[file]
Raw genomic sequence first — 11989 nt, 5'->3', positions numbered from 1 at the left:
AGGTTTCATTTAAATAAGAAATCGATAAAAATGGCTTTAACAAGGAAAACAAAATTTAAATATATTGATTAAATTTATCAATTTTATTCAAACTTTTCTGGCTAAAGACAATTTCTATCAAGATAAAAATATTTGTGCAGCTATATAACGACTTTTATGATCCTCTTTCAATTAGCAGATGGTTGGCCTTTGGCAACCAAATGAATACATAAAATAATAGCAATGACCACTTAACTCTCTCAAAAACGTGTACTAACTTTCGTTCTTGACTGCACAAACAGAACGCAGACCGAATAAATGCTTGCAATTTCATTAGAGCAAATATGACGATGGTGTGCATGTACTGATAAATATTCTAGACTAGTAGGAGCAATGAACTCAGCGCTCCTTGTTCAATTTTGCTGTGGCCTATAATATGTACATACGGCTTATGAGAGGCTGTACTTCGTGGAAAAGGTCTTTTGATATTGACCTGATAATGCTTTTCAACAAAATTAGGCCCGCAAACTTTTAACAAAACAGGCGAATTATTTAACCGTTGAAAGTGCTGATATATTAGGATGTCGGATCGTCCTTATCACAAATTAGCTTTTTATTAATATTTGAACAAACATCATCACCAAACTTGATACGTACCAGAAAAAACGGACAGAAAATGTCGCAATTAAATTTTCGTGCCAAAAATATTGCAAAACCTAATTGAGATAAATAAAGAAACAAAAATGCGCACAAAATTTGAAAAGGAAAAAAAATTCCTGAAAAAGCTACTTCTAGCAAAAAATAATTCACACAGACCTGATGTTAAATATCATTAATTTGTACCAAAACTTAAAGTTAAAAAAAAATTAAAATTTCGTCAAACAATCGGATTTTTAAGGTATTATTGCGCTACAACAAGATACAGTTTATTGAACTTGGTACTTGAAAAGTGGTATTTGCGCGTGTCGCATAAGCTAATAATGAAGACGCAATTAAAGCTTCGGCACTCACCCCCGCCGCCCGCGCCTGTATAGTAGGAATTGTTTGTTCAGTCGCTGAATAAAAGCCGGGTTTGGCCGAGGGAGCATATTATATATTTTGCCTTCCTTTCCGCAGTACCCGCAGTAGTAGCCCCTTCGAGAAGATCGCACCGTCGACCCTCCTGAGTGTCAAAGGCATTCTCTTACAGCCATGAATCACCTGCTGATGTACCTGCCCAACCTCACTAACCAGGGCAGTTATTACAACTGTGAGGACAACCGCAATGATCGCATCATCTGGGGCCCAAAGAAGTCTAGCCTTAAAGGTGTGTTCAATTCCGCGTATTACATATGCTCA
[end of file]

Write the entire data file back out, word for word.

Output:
Raw genomic sequence first — 11989 nt, 5'->3', positions numbered from 1 at the left:
AGGTTTCATTTAAATAAGAAATCGATAAAAATGGCTTTAACAAGGAAAACAAAATTTAAATATATTGATTAAATTTATCAATTTTATTCAAACTTTTCTGGCTAAAGACAATTTCTATCAAGATAAAAATATTTGTGCAGCTATATAACGACTTTTATGATCCTCTTTCAATTAGCAGATGGTTGGCCTTTGGCAACCAAATGAATACATAAAATAATAGCAATGACCACTTAACTCTCTCAAAAACGTGTACTAACTTTCGTTCTTGACTGCACAAACAGAACGCAGACCGAATAAATGCTTGCAATTTCATTAGAGCAAATATGACGATGGTGTGCATGTACTGATAAATATTCTAGACTAGTAGGAGCAATGAACTCAGCGCTCCTTGTTCAATTTTGCTGTGGCCTATAATATGTACATACGGCTTATGAGAGGCTGTACTTCGTGGAAAAGGTCTTTTGATATTGACCTGATAATGCTTTTCAACAAAATTAGGCCCGCAAACTTTTAACAAAACAGGCGAATTATTTAACCGTTGAAAGTGCTGATATATTAGGATGTCGGATCGTCCTTATCACAAATTAGCTTTTTATTAATATTTGAACAAACATCATCACCAAACTTGATACGTACCAGAAAAAACGGACAGAAAATGTCGCAATTAAATTTTCGTGCCAAAAATATTGCAAAACCTAATTGAGATAAATAAAGAAACAAAAATGCGCACAAAATTTGAAAAGGAAAAAAAATTCCTGAAAAAGCTACTTCTAGCAAAAAATAATTCACACAGACCTGATGTTAAATATCATTAATTTGTACCAAAACTTAAAGTTAAAAAAAAATTAAAATTTCGTCAAACAATCGGATTTTTAAGGTATTATTGCGCTACAACAAGATACAGTTTATTGAACTTGGTACTTGAAAAGTGGTATTTGCGCGTGTCGCATAAGCTAATAATGAAGACGCAATTAAAGCTTCGGCACTCACCCCCGCCGCCCGCGCCTGTATAGTAGGAATTGTTTGTTCAGTCGCTGAATAAAAGCCGGGTTTGGCCGAGGGAGCATATTATATATTTTGCCTTCCTTTCCGCAGTACCCGCAGTAGTAGCCCCTTCGAGAAGATCGCACCGTCGACCCTCCTGAGTGTCAAAGGCATTCTCTTACAGCCATGAATCACCTGCTGATGTACCTGCCCAACCTCACTAACCAGGGCAGTTATTACAACTGTGAGGACAACCGCAATGATCGCATCATCTGGGGCCCAAAGAAGTCTAGCCTTAAAGGTGTGTTCAATTCCGCGTATTACATATGCTCA